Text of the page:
WINSTON-SALEM, N.C. – Wake Forest University Baptist Medical Center hypertension specialists Carlos M. Ferrario, M.D, Ronald D. Smith, M.D. and Pavel J. Levy, M.D. have been awarded the title of European Hypertension Specialists of the European Society of Hypertension, a chapter of the International Society of Hypertension.
The award recognizes their international status as hypertension specialist. Ferrario, Smith and Levy are among only five Americans to be recognized by the organization. Diplomas will be presented at the Annual Scientific Sessions of the European Society of Hypertension meeting in Milan, Italy, in June.
Ferrario, professor of medicine, is director of the Hypertension and Vascular Disease Center at Wake Forest Baptist. Smith, professor of medicine, is director of clinical research at the center. Levy, associate professor of medicine is a vascular medicine and clinical hypertension specialist.
An internationally recognized center for the investigation of vascular disease and hypertension, the Hypertension and Vascular Disease Center provides comprehensive care for hypertension and vascular disease, a mobile blood pressure clinic, early screening and management of peripheral artery disease.
The center’s clinical efforts have contributed to the introduction of novel treatments associated with reducing the risk of strokes, reversing of cardiac hypertrophy (enlarged heart) and slowing the progression of diabetes nephropathy (kidney disease). Its faculty has made major contributions to the understanding of hypertension mechanisms and the use of angiotensin receptor blockers in the management of cardiovascular disease, prevention of diabetes and restoration of sexual function.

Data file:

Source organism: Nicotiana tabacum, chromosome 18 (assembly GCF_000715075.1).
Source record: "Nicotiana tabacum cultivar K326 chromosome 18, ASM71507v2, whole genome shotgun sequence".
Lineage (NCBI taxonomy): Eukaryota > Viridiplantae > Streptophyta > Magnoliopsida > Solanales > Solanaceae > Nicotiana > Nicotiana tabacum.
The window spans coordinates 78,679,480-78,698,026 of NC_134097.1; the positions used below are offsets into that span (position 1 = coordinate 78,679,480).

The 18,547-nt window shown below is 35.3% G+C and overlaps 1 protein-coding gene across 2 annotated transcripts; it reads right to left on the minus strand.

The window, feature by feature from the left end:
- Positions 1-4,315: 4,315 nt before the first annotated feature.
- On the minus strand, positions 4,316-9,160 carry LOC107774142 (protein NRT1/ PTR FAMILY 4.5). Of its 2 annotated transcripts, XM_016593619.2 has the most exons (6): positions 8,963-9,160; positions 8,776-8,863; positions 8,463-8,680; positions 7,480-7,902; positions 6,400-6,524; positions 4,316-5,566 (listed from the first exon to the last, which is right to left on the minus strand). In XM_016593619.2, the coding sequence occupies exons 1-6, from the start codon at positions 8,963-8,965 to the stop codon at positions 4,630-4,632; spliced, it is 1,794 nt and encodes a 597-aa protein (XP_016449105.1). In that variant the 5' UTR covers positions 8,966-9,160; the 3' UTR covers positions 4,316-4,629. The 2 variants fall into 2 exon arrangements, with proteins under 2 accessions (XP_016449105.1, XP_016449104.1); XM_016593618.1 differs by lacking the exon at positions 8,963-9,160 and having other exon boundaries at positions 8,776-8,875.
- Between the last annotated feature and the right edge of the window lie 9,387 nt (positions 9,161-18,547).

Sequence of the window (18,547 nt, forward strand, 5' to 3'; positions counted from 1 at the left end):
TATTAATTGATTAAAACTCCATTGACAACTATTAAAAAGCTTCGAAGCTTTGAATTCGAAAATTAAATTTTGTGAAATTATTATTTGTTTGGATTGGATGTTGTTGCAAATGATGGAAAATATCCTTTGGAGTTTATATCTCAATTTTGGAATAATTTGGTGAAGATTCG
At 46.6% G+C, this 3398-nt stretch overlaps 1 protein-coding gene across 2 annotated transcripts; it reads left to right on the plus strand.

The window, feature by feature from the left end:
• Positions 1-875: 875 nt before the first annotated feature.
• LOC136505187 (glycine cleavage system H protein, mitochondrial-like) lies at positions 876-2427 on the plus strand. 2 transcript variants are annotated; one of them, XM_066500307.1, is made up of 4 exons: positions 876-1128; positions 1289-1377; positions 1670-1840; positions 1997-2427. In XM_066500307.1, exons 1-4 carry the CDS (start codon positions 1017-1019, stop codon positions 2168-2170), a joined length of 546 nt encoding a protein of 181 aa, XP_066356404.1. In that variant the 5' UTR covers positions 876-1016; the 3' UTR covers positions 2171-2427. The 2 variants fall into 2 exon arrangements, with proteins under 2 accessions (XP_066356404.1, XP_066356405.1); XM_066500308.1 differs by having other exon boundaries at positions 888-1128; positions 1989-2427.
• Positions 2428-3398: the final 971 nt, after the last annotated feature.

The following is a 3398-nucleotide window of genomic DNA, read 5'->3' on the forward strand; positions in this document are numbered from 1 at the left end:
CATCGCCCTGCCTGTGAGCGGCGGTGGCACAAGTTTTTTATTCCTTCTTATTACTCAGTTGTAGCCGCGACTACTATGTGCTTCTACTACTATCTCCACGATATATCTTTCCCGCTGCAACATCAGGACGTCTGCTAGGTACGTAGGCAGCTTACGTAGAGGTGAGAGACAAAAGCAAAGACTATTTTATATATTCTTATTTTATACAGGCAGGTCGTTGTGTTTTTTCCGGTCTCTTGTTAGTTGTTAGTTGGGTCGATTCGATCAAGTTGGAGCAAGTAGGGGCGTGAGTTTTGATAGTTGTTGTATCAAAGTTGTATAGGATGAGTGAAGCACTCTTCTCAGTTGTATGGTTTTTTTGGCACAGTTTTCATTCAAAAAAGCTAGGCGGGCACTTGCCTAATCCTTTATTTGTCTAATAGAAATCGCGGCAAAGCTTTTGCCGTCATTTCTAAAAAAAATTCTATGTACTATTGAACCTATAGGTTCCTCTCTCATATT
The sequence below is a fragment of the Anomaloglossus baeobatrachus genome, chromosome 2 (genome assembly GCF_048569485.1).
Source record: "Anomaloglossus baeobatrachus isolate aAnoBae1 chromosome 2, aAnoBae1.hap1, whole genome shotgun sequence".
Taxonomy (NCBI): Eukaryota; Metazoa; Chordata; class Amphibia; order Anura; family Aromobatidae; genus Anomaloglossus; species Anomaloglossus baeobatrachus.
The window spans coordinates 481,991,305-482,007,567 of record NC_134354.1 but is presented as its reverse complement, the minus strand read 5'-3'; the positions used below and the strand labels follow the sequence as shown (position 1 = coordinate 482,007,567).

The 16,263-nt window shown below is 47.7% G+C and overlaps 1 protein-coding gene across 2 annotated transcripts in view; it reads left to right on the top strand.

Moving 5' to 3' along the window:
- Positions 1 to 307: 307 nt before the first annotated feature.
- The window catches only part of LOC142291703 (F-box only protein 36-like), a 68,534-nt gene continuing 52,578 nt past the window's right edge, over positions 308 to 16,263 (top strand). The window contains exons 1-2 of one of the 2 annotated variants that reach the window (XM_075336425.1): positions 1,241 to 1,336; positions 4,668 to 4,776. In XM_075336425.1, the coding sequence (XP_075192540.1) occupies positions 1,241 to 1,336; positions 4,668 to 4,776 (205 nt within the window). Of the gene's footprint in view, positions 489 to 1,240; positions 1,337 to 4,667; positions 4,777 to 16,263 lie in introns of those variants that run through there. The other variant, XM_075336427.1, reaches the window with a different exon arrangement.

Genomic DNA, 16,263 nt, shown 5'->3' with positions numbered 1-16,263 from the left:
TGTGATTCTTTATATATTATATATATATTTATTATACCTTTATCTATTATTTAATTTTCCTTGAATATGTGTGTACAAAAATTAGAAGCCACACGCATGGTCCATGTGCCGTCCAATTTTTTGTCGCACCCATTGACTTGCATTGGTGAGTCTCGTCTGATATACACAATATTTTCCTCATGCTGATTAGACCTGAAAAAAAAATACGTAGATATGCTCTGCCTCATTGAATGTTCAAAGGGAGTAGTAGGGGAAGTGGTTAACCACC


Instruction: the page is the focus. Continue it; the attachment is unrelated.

Since it was established at Wake Forest, the Hypertension and Vascular Disease Center has raised more than $23 million in funding from the National Institutes of Health and the American Heart Association. In addition, more than $3 million in grants have been awarded by pharmaceutical companies. The center has been awarded grant revenues totaling $4.7 million dollars for the current fiscal year.
• The program is recognized as a primary center for the understanding of the biological causes of high blood pressure, having discovered new hormones and enzymes whose deficiency favors the progression of hypertension.
• Hypertension and Vascular Disease faculty have pioneered comprehensive approaches to effectively screen patients at risk for high blood pressure through the innovative, nationally recognized Health on Wheels™ screening and prevention program.
• In 2002, the center was awarded the prestigious designation as a national Enhanced Dissemination and Education Center (EDUC)—one of only 12 such programs in the United States. EDUCs bring the results of cardiovascular research to the public through educational programs and campaigns designed to promote heart-healthy behavior in the African-American community of Forsyth County.
• The center was awarded a grant by the Centers for Disease Control to establish a national
Hypertension Registry pilot project. The registry will document and track the magnitude of the problem of high blood pressure, its relation to cardiovascular disease and stroke, and its impact on emergency department resources in the United States.
• In 1994 the Hypertension and Vascular Disease Center initiated an educational program to increase awareness of the higher than average number of deaths from cardiovascular disease in the Southeast region of the United States. From that program, the Consortium for Southeastern Hypertension Control (COSEHC) was formed and the center was designated as one of 21 Cardiovascular Centers of Excellence.
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About Wake Forest University Baptist Medical Center: Wake Forest Baptist is an academic health system comprised of North Carolina Baptist Hospital and Wake Forest University Health Sciences, which operates the university’s School of Medicine. The system comprises 1,298 acute care, psychiatric, rehabilitation and long-term care beds and is consistently ranked as one of “America’s Best Hospitals” by U.S. News & World Report.